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Scientists Grow Spinach in The Desert Thanks to These New Solar Panels

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Scientists in Saudi Arabia have developed solar panels that absorb water vapor from ambient air. This has been used to grow spinach in the middle of the desert. The scientists developed their method using photovoltaic solar panels and a hydrogel, which allows water to be drawn from the air for use while also generating electricity. The study, published in the journal Cell Reports Physical Science, describes a sustainable and low-cost strategy that could improve food and water security for people living in regions with dry climates.

“A fraction of the world’s population still doesn’t have access to clean water or green power, and many of them live in rural areas with arid or semi-arid climate,” says senior author Peng Wang, a professor of environmental science and engineering at the King Abdullah University of Science and Technology (KAUST), Saudi Arabia.

Called WEC2P, the device is composed of a solar photovoltaic panel placed atop a layer of hydrogel, which is mounted on top of a large metal box to condense and collect water. “Our design makes water out of air using clean energy that would’ve been wasted and is suitable for decentralized, small-scale farms in remote places like deserts and oceanic islands,” explains Professor Wang.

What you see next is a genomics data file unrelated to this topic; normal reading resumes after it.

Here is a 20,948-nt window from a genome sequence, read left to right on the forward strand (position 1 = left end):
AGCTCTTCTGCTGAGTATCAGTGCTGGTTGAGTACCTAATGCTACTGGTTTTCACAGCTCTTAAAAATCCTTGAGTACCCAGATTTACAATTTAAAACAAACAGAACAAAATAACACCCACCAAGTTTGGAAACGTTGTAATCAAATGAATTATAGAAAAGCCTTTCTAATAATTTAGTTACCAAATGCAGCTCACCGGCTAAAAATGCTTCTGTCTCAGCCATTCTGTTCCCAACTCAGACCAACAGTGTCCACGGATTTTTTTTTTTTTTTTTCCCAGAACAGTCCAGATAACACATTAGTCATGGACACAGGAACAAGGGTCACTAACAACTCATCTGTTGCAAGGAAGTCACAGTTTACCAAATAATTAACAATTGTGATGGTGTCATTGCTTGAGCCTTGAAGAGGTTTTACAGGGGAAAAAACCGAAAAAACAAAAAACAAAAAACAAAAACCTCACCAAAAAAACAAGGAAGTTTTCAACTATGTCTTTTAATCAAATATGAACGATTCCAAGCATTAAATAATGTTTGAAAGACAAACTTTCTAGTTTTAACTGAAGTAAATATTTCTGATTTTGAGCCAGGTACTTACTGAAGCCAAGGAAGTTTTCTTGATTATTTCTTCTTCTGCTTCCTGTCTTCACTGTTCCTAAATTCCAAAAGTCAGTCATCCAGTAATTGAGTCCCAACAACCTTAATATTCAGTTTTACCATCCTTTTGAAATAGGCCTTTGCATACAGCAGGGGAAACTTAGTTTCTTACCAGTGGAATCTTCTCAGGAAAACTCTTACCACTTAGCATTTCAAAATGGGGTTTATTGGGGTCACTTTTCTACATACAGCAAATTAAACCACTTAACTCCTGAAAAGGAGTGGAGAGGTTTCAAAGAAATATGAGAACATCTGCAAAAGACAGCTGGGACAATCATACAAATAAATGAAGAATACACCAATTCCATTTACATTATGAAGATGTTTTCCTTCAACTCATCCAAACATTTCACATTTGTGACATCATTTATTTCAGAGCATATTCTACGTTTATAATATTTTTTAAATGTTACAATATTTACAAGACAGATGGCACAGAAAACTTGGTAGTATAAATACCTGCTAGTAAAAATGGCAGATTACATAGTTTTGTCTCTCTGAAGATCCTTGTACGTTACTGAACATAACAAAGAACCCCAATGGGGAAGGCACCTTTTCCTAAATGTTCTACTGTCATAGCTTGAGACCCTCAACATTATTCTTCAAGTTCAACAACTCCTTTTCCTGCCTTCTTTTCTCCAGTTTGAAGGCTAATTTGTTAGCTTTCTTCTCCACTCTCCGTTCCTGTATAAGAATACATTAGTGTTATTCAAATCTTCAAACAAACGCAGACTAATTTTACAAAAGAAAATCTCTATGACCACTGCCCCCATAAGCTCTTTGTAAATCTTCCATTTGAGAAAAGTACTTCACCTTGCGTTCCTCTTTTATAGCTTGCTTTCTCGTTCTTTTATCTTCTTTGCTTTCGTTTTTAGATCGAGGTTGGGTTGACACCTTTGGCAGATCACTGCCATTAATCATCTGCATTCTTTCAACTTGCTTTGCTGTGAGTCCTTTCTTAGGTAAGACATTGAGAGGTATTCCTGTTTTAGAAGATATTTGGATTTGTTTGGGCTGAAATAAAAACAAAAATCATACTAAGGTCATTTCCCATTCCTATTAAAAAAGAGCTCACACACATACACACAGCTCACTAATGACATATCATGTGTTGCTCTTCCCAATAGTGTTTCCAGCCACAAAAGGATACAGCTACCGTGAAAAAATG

The hydrogel increases the efficiency of photovoltaic solar panels by up to 9% by absorbing heat and lowering the temperature of the panels, says the research. This kind of system could be used to light homes as well as to water agricultural crops.

To test their method, the researchers conducted a two-week experiment in Saudi Arabia in June (a hot period in this region). Water collected from the ambient air via the solar panels was used to irrigate 60 water spinach seeds planted in a plastic grow box.

The solar panel generated a total of 1,519 watts of electricity, and 57 of the 60 spinach seeds germinated and grew to 18 centimeters in height. About two liters of water were condensed from the hydrogel over the course of two weeks.

To optimize this prototype and potentially deploy it on a larger scale, the team of scientists plans to create a better hydrogel that can absorb more water from the air.

“Our goal is to create an integrated system of clean energy, water, and food production, especially the water-creation part in our design, which sets us apart from current agrophotovoltaics,” the researchers explain.

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